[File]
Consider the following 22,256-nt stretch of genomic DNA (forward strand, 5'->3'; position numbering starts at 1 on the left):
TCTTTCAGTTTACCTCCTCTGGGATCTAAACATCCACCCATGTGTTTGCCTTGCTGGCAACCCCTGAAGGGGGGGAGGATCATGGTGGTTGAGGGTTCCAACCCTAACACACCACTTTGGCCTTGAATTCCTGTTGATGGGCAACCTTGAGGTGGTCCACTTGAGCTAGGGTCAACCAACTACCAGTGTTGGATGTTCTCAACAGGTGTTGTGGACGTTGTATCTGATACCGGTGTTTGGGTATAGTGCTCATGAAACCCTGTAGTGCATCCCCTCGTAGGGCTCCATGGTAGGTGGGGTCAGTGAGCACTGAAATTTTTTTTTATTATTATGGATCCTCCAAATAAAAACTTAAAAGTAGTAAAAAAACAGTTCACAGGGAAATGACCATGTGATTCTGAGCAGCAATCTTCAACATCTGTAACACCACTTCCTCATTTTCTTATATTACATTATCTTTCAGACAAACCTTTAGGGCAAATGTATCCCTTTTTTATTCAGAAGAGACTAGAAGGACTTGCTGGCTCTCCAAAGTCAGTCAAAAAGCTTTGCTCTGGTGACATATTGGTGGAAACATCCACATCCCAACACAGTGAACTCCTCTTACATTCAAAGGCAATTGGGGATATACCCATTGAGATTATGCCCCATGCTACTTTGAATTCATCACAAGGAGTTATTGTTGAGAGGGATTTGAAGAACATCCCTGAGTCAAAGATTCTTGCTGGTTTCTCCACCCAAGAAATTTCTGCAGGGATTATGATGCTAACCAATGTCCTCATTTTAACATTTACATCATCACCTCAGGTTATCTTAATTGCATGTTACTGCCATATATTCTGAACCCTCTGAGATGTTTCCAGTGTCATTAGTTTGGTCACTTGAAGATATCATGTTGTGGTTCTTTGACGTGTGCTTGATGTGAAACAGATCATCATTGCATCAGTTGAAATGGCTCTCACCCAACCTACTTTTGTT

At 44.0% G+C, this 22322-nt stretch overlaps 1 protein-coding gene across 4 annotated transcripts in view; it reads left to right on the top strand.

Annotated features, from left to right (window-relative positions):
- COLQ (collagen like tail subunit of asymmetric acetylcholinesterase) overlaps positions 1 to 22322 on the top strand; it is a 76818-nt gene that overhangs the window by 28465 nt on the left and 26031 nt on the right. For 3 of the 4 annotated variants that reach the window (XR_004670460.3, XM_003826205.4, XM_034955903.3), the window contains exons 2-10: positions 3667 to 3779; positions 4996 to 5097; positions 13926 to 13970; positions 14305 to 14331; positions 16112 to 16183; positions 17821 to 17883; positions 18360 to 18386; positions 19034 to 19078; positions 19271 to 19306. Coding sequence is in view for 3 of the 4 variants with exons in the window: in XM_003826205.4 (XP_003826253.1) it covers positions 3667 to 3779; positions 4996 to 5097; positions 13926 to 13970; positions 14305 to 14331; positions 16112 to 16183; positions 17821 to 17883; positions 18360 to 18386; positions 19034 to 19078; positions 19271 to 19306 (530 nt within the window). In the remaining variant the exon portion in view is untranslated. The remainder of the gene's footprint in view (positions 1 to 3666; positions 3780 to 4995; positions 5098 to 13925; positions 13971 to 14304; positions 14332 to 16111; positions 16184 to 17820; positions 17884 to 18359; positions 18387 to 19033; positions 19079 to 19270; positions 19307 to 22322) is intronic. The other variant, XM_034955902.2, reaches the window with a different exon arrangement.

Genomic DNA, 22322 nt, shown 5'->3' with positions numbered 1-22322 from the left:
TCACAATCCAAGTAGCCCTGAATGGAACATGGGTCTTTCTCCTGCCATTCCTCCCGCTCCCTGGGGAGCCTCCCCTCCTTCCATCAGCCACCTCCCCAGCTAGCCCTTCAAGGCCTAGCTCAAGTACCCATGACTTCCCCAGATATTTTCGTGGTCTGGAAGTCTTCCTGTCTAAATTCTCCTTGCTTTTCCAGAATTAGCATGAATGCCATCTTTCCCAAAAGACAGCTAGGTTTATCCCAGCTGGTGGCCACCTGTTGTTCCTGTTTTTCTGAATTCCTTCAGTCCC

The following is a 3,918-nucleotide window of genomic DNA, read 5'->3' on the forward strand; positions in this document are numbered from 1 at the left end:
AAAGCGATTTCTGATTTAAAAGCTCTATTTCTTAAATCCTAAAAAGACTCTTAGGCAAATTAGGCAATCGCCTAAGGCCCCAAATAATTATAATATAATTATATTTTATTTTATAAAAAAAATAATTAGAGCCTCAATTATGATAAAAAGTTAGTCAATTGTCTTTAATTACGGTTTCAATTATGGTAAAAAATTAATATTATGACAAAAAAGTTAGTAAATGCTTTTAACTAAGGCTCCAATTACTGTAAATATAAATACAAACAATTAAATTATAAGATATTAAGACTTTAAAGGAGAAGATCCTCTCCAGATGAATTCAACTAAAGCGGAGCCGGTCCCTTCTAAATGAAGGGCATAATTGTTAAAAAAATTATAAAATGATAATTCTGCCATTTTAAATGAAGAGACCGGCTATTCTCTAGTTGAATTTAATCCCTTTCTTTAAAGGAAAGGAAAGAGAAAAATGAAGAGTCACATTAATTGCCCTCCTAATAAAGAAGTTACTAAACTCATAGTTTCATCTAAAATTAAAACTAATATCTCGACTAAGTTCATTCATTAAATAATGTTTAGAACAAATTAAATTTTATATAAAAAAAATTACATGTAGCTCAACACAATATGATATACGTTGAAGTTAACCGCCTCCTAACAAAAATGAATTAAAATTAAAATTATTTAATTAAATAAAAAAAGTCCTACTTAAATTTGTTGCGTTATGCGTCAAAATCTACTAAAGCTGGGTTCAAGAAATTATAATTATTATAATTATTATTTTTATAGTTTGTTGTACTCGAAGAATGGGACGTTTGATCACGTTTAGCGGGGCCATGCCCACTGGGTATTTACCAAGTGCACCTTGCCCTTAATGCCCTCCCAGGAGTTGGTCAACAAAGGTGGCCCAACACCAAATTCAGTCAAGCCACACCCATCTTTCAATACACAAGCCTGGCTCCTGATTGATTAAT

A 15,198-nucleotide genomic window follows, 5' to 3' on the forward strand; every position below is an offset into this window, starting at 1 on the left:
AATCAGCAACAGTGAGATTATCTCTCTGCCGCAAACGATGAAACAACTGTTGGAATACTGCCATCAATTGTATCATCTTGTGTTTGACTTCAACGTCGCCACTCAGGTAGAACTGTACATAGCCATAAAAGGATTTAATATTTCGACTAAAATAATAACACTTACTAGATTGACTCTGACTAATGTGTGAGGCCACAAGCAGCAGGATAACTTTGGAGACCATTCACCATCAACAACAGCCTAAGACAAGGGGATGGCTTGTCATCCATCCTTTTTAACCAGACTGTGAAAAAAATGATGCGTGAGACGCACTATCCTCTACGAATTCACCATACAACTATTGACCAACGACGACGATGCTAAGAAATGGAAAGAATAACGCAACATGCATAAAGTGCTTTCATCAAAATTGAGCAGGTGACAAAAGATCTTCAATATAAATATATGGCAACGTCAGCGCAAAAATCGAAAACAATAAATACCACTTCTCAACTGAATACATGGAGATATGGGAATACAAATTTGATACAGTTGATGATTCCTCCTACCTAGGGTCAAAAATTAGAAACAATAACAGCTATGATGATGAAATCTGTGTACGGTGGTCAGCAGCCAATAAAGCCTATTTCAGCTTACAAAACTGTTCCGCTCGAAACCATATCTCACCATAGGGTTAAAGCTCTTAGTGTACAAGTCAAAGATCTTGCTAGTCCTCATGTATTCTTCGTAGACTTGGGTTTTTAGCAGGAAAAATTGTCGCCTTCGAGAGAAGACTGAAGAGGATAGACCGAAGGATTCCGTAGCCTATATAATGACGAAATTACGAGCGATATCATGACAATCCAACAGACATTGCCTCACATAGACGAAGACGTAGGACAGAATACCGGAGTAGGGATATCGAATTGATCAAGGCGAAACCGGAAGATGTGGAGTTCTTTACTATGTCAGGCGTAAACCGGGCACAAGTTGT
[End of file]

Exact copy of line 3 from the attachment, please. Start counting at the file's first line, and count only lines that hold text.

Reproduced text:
At 44.0% G+C, this 22322-nt stretch overlaps 1 protein-coding gene across 4 annotated transcripts in view; it reads left to right on the top strand.